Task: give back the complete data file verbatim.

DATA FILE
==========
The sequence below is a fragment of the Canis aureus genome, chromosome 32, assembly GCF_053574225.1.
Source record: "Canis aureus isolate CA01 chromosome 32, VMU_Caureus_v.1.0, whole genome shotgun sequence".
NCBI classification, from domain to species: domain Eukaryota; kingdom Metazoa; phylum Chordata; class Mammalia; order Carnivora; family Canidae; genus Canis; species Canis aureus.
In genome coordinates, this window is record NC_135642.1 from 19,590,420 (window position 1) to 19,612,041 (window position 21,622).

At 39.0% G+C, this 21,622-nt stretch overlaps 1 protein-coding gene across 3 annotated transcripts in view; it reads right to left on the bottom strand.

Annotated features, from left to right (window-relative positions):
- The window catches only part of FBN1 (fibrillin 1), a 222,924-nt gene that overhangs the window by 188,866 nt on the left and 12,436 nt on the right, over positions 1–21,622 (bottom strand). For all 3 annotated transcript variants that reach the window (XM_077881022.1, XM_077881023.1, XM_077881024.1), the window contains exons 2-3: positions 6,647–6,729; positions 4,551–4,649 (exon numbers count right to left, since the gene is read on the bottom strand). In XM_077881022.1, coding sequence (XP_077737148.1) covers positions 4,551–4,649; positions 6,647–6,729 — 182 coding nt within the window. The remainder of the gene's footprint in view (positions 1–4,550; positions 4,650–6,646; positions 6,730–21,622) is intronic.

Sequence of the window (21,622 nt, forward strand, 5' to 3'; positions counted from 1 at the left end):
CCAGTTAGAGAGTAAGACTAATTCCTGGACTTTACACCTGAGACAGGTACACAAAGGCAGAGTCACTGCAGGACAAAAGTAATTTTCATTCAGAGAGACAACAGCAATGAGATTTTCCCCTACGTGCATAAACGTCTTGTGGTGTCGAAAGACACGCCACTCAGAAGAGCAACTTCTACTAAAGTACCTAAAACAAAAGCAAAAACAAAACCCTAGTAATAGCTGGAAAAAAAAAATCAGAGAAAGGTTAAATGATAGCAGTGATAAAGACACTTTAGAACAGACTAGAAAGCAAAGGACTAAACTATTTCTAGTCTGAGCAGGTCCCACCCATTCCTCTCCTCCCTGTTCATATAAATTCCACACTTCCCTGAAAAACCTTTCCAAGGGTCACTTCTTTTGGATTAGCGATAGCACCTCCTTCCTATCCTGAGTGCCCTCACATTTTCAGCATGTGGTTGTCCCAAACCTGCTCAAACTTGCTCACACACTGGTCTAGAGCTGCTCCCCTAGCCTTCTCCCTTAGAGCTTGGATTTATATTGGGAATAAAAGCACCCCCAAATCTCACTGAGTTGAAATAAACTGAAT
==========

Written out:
The sequence below is a fragment of the Canis aureus genome, chromosome 32, assembly GCF_053574225.1.
Source record: "Canis aureus isolate CA01 chromosome 32, VMU_Caureus_v.1.0, whole genome shotgun sequence".
NCBI classification, from domain to species: domain Eukaryota; kingdom Metazoa; phylum Chordata; class Mammalia; order Carnivora; family Canidae; genus Canis; species Canis aureus.
In genome coordinates, this window is record NC_135642.1 from 19,590,420 (window position 1) to 19,612,041 (window position 21,622).

At 39.0% G+C, this 21,622-nt stretch overlaps 1 protein-coding gene across 3 annotated transcripts in view; it reads right to left on the bottom strand.

Annotated features, from left to right (window-relative positions):
- The window catches only part of FBN1 (fibrillin 1), a 222,924-nt gene that overhangs the window by 188,866 nt on the left and 12,436 nt on the right, over positions 1–21,622 (bottom strand). For all 3 annotated transcript variants that reach the window (XM_077881022.1, XM_077881023.1, XM_077881024.1), the window contains exons 2-3: positions 6,647–6,729; positions 4,551–4,649 (exon numbers count right to left, since the gene is read on the bottom strand). In XM_077881022.1, coding sequence (XP_077737148.1) covers positions 4,551–4,649; positions 6,647–6,729 — 182 coding nt within the window. The remainder of the gene's footprint in view (positions 1–4,550; positions 4,650–6,646; positions 6,730–21,622) is intronic.

Sequence of the window (21,622 nt, forward strand, 5' to 3'; positions counted from 1 at the left end):
CCAGTTAGAGAGTAAGACTAATTCCTGGACTTTACACCTGAGACAGGTACACAAAGGCAGAGTCACTGCAGGACAAAAGTAATTTTCATTCAGAGAGACAACAGCAATGAGATTTTCCCCTACGTGCATAAACGTCTTGTGGTGTCGAAAGACACGCCACTCAGAAGAGCAACTTCTACTAAAGTACCTAAAACAAAAGCAAAAACAAAACCCTAGTAATAGCTGGAAAAAAAAAATCAGAGAAAGGTTAAATGATAGCAGTGATAAAGACACTTTAGAACAGACTAGAAAGCAAAGGACTAAACTATTTCTAGTCTGAGCAGGTCCCACCCATTCCTCTCCTCCCTGTTCATATAAATTCCACACTTCCCTGAAAAACCTTTCCAAGGGTCACTTCTTTTGGATTAGCGATAGCACCTCCTTCCTATCCTGAGTGCCCTCACATTTTCAGCATGTGGTTGTCCCAAACCTGCTCAAACTTGCTCACACACTGGTCTAGAGCTGCTCCCCTAGCCTTCTCCCTTAGAGCTTGGATTTATATTGGGAATAAAAGCACCCCCAAATCTCACTGAGTTGAAATAAACTGAAT